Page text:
Louise Dahl-Wolfe: A style of her own


A major retrospective looks at the life and work of the woman credited with pioneering the field of fashion photography

In Depth

Friday, October 13, 2017 – 11:47am

In what will be the first ever UK retrospective of the pioneering fashion photographer, a new exhibition at The Fashion and Textile Museum in London will showcase more than 100 photographs spanning three decades of Louise Dahl-Wolfe’s work.

Said to have influenced many of the great photographers that followed her, including Irving Penn and Richard Avedon, Dahl-Wolfe’s legacy positions her as one of the most influential female photographers to date. Working at a time when the concept of ‘fashion photography’ barely existed, her 22-year stint as the leading contributor at Harper’s Bazaar etched out a new relaxed and more intimate style to contrast the rigidity of society portraits of the time. Once remarking that before her ‘there weren’t really fashion photographers, just artists like [Edward] Steichen, who just happened to do fashion photography’, the trailblazer’s images marked a disjuncture from the sometimes overly formal European elegance that was the norm. Having incorporated far-flung locations and the innovative use of colour and daylight into her work, the landmark show at the Fashion and Textile Museum reflects upon her influence in the rise of fashion photography as a medium.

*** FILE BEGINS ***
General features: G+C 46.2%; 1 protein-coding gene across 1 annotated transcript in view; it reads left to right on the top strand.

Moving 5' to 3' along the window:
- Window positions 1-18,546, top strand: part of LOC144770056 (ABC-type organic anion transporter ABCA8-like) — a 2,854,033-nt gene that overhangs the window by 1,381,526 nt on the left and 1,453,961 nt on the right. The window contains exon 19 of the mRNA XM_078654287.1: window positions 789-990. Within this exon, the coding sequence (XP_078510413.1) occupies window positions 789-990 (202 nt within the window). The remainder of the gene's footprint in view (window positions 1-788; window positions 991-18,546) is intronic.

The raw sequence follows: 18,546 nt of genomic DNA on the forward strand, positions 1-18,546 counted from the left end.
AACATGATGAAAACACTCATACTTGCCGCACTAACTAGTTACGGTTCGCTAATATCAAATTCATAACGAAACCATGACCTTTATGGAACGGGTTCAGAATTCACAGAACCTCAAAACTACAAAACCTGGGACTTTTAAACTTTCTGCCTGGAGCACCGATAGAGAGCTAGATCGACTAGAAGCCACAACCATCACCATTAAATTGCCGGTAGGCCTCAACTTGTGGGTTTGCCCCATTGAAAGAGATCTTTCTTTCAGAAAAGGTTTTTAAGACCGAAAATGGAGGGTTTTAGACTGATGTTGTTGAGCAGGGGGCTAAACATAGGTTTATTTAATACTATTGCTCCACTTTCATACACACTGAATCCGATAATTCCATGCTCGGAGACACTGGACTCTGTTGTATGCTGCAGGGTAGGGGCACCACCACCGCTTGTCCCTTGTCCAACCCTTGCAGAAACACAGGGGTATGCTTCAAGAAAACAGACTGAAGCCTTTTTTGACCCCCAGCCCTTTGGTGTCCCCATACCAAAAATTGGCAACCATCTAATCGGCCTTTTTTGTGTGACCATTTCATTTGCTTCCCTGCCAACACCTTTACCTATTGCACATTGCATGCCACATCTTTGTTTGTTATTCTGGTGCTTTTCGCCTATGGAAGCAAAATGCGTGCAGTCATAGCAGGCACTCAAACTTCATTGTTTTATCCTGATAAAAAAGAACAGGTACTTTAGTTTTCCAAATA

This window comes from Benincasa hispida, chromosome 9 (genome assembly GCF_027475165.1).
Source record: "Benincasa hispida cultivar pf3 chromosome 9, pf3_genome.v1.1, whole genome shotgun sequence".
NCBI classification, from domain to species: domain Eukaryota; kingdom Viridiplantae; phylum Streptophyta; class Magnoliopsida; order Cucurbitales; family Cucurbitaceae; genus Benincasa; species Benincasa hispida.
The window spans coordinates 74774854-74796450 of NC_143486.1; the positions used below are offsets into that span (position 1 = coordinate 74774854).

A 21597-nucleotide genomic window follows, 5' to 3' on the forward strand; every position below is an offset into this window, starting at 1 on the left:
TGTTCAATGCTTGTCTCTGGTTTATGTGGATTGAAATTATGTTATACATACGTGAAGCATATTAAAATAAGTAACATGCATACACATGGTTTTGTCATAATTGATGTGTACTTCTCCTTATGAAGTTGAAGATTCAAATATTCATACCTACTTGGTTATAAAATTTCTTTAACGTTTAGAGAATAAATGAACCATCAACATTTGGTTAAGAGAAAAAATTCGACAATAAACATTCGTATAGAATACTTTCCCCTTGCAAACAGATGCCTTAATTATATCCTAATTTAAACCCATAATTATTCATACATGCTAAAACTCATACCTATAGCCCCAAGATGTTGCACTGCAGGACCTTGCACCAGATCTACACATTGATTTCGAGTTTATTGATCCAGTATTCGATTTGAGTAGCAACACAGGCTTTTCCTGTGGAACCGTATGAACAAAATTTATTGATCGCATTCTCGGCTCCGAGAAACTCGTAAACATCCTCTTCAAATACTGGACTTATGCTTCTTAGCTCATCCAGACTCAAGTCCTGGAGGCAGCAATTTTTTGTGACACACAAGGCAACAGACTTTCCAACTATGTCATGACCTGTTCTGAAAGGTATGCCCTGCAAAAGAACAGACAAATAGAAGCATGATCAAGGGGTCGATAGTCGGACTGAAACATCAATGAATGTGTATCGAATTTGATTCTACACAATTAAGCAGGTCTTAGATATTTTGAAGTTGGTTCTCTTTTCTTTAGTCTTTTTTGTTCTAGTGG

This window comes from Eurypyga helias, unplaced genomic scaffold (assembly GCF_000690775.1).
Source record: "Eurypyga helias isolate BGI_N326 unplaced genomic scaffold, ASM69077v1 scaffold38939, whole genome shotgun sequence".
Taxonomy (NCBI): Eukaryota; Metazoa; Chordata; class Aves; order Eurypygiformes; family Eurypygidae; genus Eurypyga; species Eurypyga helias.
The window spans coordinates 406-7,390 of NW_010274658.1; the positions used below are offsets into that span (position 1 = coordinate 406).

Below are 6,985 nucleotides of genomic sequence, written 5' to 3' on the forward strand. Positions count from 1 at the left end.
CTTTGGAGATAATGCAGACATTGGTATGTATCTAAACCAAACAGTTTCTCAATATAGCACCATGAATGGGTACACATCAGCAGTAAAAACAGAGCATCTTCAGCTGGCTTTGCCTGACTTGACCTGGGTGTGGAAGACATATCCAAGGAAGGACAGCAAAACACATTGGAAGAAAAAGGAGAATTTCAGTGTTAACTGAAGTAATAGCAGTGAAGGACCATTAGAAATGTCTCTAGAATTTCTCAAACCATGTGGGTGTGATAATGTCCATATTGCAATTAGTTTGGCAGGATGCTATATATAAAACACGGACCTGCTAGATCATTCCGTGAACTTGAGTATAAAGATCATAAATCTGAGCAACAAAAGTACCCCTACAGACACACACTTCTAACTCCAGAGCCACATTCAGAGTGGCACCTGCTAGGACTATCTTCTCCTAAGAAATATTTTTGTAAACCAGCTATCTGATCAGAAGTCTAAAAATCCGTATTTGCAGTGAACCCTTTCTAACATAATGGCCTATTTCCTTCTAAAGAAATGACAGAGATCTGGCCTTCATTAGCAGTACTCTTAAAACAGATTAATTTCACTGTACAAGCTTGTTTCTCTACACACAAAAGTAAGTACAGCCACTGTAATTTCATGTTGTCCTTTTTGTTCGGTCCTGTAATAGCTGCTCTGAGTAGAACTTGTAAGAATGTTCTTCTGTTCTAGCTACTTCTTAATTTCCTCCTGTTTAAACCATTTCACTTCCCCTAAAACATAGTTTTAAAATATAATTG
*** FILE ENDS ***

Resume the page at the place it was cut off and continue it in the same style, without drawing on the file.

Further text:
Credited with inspiring the first generation of ‘supermodels’, having worked with names such as Jean Patchett and Mary Jane Russell, it was also Dahl-Wolfe that shot a teenage Lauren Bacall for the March 1943 cover of Harper’s Bazaar. Dahl-Wolfe’s exceptional eye for colour, combined with her …read more

Source:: The Week – All news

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